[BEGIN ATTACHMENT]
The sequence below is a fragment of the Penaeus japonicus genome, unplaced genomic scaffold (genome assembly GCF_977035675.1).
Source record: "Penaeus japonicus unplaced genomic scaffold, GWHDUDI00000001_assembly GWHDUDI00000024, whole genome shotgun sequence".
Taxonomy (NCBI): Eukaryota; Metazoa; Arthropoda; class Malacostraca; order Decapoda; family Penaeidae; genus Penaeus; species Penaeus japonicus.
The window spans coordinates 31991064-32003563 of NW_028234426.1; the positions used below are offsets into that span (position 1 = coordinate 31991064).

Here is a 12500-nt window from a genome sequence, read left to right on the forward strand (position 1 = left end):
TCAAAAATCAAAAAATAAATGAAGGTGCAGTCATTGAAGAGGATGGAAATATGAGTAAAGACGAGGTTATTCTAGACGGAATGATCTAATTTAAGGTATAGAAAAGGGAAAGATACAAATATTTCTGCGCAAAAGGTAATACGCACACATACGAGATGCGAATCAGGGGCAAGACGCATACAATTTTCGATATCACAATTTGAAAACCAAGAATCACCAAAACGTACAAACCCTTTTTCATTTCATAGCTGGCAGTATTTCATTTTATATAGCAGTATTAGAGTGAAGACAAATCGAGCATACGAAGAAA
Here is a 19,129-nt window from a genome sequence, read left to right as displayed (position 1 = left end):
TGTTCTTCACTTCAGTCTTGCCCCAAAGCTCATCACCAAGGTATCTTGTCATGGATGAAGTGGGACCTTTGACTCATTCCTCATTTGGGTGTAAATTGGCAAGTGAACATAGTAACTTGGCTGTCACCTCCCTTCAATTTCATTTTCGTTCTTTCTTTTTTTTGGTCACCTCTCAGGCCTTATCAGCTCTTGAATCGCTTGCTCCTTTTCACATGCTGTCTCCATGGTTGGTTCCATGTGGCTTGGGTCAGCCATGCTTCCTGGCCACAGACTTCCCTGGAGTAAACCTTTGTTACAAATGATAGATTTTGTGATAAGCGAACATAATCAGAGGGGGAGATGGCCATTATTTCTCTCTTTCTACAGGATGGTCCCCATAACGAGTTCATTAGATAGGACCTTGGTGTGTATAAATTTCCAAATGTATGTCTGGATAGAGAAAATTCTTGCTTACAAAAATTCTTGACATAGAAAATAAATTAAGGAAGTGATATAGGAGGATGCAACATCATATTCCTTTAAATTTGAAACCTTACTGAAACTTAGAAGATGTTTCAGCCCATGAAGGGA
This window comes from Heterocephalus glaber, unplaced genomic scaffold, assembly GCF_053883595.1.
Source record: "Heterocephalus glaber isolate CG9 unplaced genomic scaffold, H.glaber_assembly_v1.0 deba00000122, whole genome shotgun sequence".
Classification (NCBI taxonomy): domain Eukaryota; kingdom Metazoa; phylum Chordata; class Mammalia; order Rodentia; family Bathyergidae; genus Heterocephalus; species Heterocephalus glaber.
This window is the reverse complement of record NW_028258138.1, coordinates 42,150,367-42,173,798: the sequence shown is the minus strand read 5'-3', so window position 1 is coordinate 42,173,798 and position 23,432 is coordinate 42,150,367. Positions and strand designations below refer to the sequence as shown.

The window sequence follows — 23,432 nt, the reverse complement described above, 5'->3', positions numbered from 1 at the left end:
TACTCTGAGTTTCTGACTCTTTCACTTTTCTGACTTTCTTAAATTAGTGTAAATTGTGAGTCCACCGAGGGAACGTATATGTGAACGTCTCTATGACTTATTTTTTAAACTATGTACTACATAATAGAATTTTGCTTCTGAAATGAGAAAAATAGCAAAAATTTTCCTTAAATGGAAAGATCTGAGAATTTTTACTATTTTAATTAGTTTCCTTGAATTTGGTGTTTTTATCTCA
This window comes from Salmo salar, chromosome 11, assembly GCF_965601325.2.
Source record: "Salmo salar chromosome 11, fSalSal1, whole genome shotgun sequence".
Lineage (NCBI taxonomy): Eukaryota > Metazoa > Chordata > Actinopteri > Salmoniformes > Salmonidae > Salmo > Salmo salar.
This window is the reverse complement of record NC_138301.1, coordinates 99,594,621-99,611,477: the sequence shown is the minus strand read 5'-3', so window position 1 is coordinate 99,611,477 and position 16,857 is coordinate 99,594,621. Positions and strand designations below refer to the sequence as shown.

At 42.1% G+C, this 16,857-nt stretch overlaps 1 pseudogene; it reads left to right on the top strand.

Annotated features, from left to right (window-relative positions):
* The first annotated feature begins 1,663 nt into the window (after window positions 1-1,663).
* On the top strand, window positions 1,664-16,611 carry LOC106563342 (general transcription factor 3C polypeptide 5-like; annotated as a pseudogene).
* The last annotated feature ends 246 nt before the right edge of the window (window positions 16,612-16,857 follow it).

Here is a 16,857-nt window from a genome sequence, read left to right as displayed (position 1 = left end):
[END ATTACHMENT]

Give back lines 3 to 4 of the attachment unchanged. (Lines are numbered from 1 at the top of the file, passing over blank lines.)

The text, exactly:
Taxonomy (NCBI): Eukaryota; Metazoa; Arthropoda; class Malacostraca; order Decapoda; family Penaeidae; genus Penaeus; species Penaeus japonicus.
The window spans coordinates 31991064-32003563 of NW_028234426.1; the positions used below are offsets into that span (position 1 = coordinate 31991064).